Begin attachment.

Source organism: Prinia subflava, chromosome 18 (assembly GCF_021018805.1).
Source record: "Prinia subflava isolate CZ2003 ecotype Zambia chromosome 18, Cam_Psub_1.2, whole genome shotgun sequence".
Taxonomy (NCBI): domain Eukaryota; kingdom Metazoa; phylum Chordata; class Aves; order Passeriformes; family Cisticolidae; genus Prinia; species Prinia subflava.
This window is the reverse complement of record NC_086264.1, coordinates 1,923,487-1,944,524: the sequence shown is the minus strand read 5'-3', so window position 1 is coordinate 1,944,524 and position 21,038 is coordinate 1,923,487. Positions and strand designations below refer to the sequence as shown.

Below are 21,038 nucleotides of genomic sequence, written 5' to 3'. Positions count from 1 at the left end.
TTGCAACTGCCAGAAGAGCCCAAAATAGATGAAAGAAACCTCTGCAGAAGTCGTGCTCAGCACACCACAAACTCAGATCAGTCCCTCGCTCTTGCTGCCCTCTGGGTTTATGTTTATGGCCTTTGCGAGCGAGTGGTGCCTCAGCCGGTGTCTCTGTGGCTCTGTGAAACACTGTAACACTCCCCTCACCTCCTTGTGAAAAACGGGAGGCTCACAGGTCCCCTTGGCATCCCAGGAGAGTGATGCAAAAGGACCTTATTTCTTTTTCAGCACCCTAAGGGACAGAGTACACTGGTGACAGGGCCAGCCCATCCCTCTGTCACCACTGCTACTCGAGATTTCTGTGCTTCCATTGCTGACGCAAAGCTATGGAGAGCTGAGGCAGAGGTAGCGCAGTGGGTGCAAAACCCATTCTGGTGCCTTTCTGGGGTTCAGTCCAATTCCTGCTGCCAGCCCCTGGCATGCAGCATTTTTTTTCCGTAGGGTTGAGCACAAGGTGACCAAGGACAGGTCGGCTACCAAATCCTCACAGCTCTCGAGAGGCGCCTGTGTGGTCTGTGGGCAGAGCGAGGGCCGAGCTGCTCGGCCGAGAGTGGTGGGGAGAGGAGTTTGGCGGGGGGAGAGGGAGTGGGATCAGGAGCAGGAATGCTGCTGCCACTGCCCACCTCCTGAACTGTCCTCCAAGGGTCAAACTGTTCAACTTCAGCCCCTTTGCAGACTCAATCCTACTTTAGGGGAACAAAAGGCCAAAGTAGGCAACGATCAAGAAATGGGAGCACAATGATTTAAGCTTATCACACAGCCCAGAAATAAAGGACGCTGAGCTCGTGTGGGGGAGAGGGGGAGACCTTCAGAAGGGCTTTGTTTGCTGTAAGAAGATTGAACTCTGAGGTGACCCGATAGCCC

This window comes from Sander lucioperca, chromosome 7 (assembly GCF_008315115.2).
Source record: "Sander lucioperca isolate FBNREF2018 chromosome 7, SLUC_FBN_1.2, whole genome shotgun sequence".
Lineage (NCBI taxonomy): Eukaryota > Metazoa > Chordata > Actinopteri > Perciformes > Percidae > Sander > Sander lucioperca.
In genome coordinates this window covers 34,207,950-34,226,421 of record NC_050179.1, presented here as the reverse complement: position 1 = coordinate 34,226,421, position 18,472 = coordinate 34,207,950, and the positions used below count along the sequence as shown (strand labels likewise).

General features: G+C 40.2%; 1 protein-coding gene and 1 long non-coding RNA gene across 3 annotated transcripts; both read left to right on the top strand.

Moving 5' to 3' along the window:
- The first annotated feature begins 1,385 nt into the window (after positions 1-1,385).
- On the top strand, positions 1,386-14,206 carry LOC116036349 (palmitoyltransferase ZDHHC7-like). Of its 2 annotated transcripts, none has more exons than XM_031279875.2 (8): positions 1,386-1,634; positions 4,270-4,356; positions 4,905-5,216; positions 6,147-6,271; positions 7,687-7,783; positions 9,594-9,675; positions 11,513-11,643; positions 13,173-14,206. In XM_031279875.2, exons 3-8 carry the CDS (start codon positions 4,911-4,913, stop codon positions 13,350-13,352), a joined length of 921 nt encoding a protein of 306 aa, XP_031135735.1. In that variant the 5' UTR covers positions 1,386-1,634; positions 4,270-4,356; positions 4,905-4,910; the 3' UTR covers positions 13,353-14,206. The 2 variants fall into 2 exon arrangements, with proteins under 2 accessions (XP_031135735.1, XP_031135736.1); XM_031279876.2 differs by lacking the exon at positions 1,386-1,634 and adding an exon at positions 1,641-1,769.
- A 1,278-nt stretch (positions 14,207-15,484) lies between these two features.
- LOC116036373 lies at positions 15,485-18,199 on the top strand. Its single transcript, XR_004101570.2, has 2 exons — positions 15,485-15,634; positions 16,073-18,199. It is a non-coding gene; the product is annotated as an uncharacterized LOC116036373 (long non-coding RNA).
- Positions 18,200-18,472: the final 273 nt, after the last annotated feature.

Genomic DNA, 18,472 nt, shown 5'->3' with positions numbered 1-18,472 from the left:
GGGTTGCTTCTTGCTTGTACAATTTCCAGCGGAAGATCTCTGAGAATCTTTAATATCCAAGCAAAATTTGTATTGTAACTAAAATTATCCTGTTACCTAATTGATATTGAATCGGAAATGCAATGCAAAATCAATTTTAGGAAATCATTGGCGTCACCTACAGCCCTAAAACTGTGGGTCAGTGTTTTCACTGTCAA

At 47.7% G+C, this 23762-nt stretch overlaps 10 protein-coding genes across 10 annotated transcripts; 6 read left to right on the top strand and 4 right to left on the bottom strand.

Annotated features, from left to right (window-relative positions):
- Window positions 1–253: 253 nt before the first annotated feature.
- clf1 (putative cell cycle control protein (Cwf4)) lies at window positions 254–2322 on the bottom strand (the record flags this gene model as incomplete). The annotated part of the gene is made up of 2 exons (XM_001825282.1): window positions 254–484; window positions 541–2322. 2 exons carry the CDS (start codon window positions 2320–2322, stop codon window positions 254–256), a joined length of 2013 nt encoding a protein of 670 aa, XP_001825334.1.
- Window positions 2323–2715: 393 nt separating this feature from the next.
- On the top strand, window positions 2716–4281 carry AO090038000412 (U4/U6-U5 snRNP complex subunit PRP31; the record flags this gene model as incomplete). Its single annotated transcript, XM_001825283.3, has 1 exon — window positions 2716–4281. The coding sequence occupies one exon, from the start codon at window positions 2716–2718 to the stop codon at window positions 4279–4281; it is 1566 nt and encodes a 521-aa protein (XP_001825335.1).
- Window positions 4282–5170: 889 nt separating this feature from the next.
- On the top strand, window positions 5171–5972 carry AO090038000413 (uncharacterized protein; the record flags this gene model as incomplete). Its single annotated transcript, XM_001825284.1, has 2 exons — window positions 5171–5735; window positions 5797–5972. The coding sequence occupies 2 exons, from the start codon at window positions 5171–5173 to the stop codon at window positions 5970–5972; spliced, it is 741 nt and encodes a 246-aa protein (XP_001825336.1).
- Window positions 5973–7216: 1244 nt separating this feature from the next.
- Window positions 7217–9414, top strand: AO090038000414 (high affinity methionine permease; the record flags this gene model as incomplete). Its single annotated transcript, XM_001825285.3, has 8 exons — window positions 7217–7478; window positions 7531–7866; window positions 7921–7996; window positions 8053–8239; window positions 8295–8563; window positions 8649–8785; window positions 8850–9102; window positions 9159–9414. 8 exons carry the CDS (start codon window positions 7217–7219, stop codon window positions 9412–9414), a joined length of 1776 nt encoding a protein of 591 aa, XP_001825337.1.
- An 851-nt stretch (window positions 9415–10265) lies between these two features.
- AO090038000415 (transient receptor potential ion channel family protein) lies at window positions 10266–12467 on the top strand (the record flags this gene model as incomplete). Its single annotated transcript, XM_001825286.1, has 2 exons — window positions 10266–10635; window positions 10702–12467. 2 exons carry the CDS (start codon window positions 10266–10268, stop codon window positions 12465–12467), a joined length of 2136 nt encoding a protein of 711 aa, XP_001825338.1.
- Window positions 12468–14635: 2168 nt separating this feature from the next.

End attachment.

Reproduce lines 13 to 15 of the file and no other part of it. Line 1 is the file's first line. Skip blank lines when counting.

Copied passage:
- The first annotated feature begins 1,385 nt into the window (after positions 1-1,385).
- On the top strand, positions 1,386-14,206 carry LOC116036349 (palmitoyltransferase ZDHHC7-like). Of its 2 annotated transcripts, none has more exons than XM_031279875.2 (8): positions 1,386-1,634; positions 4,270-4,356; positions 4,905-5,216; positions 6,147-6,271; positions 7,687-7,783; positions 9,594-9,675; positions 11,513-11,643; positions 13,173-14,206. In XM_031279875.2, exons 3-8 carry the CDS (start codon positions 4,911-4,913, stop codon positions 13,350-13,352), a joined length of 921 nt encoding a protein of 306 aa, XP_031135735.1. In that variant the 5' UTR covers positions 1,386-1,634; positions 4,270-4,356; positions 4,905-4,910; the 3' UTR covers positions 13,353-14,206. The 2 variants fall into 2 exon arrangements, with proteins under 2 accessions (XP_031135735.1, XP_031135736.1); XM_031279876.2 differs by lacking the exon at positions 1,386-1,634 and adding an exon at positions 1,641-1,769.
- A 1,278-nt stretch (positions 14,207-15,484) lies between these two features.